Fighting plastic pollution at the source
Each industry has its own specific needs and there is no single solution to the problem of plastic pollution. Different types of businesses can be part of the Single-Use Plastic Avoidance Credit Program and develop models to deal with plastic pollution specific to their own industry.
Saathi, for example, makes biodegradable and compostable sanitary napkins from agricultural waste fibers. Regular sanitary napkins are 90% plastic and usually contain bleached wood pulp. Saathi is replacing plastic sanitary napkins one-for-one with fully compostable alternatives. Standard plastic credits count the kilograms of plastic waste collected or recycled. The single-use plastic avoidance program would count the number or kilograms of plastic waste avoided – Saathi would earn part of a credit each time he replaced a single-use plastic product with a compostable one.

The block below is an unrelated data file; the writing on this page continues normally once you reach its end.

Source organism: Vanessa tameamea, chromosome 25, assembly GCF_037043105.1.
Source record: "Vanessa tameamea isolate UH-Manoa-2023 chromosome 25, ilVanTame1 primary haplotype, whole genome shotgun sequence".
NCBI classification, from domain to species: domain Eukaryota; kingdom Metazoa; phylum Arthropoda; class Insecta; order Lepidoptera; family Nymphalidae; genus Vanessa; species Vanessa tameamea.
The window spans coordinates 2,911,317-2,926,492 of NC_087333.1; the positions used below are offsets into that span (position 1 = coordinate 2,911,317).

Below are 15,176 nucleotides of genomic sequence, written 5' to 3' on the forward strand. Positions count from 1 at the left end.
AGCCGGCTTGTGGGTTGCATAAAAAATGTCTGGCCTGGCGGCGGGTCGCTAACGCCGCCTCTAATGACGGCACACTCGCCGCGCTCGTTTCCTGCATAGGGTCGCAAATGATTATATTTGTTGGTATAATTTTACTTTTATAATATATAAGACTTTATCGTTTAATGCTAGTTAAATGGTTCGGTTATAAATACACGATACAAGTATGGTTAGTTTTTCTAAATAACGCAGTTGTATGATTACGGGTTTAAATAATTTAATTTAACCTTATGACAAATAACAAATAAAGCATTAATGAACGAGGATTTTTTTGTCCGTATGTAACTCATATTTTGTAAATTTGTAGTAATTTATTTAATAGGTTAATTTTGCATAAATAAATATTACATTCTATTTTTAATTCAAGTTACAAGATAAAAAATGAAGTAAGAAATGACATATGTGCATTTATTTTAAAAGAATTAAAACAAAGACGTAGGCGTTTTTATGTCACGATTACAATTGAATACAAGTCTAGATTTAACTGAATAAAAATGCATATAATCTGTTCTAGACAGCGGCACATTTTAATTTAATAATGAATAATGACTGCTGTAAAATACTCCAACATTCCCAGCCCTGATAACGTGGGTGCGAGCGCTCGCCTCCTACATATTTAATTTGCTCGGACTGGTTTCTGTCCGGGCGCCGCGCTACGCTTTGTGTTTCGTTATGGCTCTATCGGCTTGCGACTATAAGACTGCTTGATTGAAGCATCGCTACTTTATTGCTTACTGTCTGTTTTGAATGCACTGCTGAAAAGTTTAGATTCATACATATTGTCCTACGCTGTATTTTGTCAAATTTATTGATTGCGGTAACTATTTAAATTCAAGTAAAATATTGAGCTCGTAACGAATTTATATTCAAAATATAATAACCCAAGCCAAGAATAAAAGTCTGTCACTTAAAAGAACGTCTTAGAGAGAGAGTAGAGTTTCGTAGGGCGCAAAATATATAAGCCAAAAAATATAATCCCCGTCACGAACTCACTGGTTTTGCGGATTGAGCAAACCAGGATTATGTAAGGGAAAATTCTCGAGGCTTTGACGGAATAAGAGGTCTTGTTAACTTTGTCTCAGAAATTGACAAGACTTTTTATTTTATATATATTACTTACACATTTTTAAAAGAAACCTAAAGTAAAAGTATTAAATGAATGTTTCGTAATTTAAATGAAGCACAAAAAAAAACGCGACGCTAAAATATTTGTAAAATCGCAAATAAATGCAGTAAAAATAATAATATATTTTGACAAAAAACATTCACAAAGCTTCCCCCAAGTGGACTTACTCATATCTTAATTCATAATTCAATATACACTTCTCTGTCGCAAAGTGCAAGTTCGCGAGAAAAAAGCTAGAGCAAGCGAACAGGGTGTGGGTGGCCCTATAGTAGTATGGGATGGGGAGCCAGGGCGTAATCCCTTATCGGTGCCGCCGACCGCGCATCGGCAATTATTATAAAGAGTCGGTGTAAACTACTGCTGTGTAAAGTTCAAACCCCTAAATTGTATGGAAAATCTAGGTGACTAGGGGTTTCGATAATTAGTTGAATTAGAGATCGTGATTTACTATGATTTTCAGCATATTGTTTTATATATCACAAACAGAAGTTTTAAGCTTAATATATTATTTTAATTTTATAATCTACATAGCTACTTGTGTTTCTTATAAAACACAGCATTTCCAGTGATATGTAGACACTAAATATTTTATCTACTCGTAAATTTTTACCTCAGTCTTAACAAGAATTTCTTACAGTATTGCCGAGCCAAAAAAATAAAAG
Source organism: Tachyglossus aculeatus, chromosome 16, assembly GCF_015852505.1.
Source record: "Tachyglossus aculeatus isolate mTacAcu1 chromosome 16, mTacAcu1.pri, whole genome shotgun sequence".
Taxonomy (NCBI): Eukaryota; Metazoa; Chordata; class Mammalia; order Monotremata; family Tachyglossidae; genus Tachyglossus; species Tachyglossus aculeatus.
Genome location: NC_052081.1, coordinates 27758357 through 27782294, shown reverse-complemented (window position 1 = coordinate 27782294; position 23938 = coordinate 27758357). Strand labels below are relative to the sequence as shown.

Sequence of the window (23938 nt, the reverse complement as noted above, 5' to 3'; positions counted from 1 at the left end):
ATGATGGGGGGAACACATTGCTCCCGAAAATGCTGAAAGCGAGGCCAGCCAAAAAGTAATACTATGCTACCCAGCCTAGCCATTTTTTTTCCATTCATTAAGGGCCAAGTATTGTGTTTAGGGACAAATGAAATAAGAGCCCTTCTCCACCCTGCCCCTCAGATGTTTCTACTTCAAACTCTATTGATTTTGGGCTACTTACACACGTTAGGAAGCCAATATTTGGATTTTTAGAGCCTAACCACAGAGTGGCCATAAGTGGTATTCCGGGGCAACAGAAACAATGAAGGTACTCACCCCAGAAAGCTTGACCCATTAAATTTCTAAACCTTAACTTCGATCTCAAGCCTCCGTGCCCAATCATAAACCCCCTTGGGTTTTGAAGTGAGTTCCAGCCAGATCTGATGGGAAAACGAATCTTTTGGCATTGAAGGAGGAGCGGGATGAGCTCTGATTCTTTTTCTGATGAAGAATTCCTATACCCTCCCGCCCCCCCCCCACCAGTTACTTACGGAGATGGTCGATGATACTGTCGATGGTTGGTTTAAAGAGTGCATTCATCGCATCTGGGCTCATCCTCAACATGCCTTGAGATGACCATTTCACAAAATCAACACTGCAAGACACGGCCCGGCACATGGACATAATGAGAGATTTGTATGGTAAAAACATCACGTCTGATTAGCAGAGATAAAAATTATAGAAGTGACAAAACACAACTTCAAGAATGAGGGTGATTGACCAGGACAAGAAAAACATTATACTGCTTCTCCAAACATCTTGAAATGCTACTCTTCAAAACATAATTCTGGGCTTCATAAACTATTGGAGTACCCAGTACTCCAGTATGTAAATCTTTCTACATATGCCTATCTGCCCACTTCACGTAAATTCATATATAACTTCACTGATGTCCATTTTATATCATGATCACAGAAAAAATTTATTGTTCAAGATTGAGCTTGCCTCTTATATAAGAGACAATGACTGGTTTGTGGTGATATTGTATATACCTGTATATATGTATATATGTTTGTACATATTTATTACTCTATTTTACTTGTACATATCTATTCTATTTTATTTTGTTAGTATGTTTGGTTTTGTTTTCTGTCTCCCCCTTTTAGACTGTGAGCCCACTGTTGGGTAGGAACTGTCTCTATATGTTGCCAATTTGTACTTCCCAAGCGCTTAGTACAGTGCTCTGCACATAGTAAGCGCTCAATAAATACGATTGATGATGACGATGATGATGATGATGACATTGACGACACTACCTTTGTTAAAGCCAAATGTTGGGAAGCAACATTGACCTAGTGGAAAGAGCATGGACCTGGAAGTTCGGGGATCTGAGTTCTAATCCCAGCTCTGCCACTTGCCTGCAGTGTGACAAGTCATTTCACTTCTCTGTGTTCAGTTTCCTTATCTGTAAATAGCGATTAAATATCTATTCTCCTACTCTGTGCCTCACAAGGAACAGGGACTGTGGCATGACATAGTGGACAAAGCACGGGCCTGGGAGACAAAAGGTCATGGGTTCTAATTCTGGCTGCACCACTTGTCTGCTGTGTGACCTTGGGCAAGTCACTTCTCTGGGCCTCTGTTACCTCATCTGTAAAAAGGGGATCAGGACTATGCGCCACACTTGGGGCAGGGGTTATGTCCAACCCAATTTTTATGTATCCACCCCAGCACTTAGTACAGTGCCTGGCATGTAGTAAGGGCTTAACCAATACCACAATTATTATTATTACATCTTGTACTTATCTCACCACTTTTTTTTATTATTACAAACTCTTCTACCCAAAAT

Not only does this approach reduce plastic pollution, but it also provides farmers with income in exchange for their agricultural waste and employs women. Saathi also offers free sanitary products to underserved communities, and the method emits less carbon.
The benefits of the single-use plastic avoidance program extend to the ability to outpace plastic regulations in the long term and achieve plastic neutrality in the short term.
Our ocean covers 70% of the surface of the globe and represents 80% of the planet’s biodiversity. We can’t have a healthy future without a healthy ocean – but it’s more vulnerable than ever to climate change and pollution.
Tackling serious threats to our oceans means working with leaders in every sector, from business to government to academia.
The World Economic Forum, together with the World Resources Institute, brings together the Friends of Ocean Action, a coalition of leaders working together to protect the seas. From a program with the Indonesian government to reduce plastic waste in the sea to a global plan to hunt down illegal fishing, Friends are pushing for new solutions.